Soaring to New Heights

Story and pictures by Susan Maxwell Skinner  |  2017-11-03

Guided by teachers Becky Page and Tavia Pagan, Orangevale kindergarten pupils enjoy an American River nature walk. The children display pictures of the rare bald eaglets they named Peekaboo and Poppy. Photo by Susan Maxwell Skinner

American River Eaglets Named and Famed

Sacramento Region, CA (MPG) - What’s in a name? Monikers chosen by children for local bald eagle babies are on the lips of raptor fans all over the world.

In the space of 12 weeks, siblings “Peekaboo and Poppy” fed, flapped and eventually flew before the kindergarten children’s eyes. Thanks to photos and social media, thousands of followers -- some from as far away as the Arab States -- experienced the growth of eaglets deemed closest-hatched to Sacramento in recorded history.

For the record, Department of Fish and Game gurus documented the American River chicks as Eaglet One and Eaglet two. Anthropomorphism – the practice of bestowing human traits and names on wild animals – is discouraged by scientists. However, nobody told the Golden Valley River School children that. “Peek and Poppy” flew the nest in June but the huge bald babies will soar in the children’s memories forever. “We walk the American River trail every week,” explains teacher Tavia Pagan. “One day in fall (2016), an adult bald eagle flew right over the children. We all knew the national bird. It was extra special to see it right in front of us.”

Weeks later, the junior naturalists beheld a huge nest. “It was exciting,” recalls fellow teacher Becky Page. “We decided to keep an eye on things. All through winter, the children looked forward to visiting what we called ‘our eagles.’ One day in spring, we heard a new little sound from the nest. We realized it was a hungry baby.”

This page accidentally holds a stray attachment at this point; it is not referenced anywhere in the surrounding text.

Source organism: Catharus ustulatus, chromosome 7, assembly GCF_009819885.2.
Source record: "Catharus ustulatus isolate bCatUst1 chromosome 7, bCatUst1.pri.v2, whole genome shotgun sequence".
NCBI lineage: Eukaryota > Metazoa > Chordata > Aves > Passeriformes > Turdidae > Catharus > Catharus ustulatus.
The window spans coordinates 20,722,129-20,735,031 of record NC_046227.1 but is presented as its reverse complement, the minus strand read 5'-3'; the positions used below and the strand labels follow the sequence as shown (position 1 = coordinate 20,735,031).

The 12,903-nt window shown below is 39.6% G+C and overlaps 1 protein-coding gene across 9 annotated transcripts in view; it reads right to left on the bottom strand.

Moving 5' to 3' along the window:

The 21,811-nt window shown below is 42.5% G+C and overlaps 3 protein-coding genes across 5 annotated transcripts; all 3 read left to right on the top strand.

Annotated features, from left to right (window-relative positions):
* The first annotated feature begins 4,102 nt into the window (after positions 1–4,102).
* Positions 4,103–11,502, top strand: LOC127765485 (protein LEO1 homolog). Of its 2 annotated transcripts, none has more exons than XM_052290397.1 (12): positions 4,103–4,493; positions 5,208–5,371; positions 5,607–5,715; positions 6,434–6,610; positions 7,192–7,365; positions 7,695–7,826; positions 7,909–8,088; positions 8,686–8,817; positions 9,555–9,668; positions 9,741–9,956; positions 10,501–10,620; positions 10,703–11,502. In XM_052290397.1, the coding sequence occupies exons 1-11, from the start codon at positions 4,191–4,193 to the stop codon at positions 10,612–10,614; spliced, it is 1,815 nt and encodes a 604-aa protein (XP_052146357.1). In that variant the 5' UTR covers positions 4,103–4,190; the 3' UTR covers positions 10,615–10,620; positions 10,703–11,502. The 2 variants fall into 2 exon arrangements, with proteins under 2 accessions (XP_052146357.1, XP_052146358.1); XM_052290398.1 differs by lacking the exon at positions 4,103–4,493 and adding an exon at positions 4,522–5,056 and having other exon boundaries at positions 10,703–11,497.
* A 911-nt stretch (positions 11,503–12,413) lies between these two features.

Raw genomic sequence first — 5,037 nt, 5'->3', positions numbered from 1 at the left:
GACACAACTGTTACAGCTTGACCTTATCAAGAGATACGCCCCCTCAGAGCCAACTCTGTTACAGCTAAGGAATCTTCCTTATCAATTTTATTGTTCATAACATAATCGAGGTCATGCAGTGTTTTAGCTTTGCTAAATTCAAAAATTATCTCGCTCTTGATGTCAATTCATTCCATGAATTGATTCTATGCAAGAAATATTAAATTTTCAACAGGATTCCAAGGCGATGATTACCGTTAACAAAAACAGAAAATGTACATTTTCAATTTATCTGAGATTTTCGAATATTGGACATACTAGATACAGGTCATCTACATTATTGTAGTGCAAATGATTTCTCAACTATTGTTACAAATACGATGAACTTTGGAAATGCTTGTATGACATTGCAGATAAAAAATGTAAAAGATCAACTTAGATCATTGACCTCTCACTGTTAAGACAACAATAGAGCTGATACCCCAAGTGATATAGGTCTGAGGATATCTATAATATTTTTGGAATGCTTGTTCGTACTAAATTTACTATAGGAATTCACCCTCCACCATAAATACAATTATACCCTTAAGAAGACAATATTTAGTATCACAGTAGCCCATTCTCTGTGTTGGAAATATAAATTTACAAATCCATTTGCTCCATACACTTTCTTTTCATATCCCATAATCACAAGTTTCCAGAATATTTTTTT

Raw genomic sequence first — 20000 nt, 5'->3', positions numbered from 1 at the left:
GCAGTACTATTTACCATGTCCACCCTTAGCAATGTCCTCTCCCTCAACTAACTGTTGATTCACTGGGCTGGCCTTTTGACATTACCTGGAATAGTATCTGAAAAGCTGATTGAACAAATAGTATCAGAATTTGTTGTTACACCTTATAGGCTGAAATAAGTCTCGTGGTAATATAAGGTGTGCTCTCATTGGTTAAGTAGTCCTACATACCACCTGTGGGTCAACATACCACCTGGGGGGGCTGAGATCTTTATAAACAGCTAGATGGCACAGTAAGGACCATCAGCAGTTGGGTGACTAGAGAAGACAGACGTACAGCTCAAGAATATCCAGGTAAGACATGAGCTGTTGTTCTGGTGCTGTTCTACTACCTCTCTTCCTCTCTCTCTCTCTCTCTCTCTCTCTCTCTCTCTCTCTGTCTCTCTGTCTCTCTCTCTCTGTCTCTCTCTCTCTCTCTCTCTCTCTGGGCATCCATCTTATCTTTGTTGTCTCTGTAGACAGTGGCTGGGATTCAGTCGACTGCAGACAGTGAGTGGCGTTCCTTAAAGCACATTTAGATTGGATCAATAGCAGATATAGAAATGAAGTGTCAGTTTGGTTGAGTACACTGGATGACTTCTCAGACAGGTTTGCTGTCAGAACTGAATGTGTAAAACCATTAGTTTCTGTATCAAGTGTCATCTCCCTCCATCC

The snowy-crowned parents began supplying the nest with fish from the river. Eventually, bystanders saw a fluffy head rise to welcome deliveries. “One of the children named him ‘Peekaboo,’ explained teacher Pagan. “We all started calling him that.” When a second baby crested, the teachers asked their classes to volunteer another name. Poppy was the final choice; evoking flower-lined river trails and the magic of a wee head popping above the nest. Delighted by Facebook reports, raptor lovers world-wide soon adopted the names. By pure serendipity, the kindergartners also nailed eaglet genders. Peekaboo, they decided, was a boy and Poppy his little sister. Beak shape – a text-book sex identifier  – eventually proved truth had come from the mouths of babes.

Federal law protects bald eagles. As the chicks grew, the school party and other trail users were soon warned against lingering near the raptors’ nest tree. Cordons went up and Park Rangers cautioned visitors. “We were still able to do our walks,” explains teacher Page.  “The children were reverend. They used their whisper-voices near the nest. They knew to respect the eagle family’s space. We could see Peekaboo and Poppy when they began to flap their wings. Then we saw one of them on a branch. One day, we saw there was only one baby left.”

Alpha chick Peekaboo fledged first. A week later, his sister flew the coop. For weeks, their dutiful parents continued food deliveries in and near the nesting tree. In summer, the juveniles began hunting on their own. By fall, they had found territory downriver. “The children were concerned about where Peek and Poppy were,” says teacher Pagan. “We encouraged them to use their imagination.”

The teachers consider the five and six-year-olds’ eagle encounter has blessed them with extra wildlife appreciation. “We hope this experience helps them grow into people who protect nature,” says Tavia Pagan. “We protect what we love. And we only love what we experience.”

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E&E Legal Forced to Sue for Failure to Records Shared with Activists Involving Their Inappropriate Lobbying Practices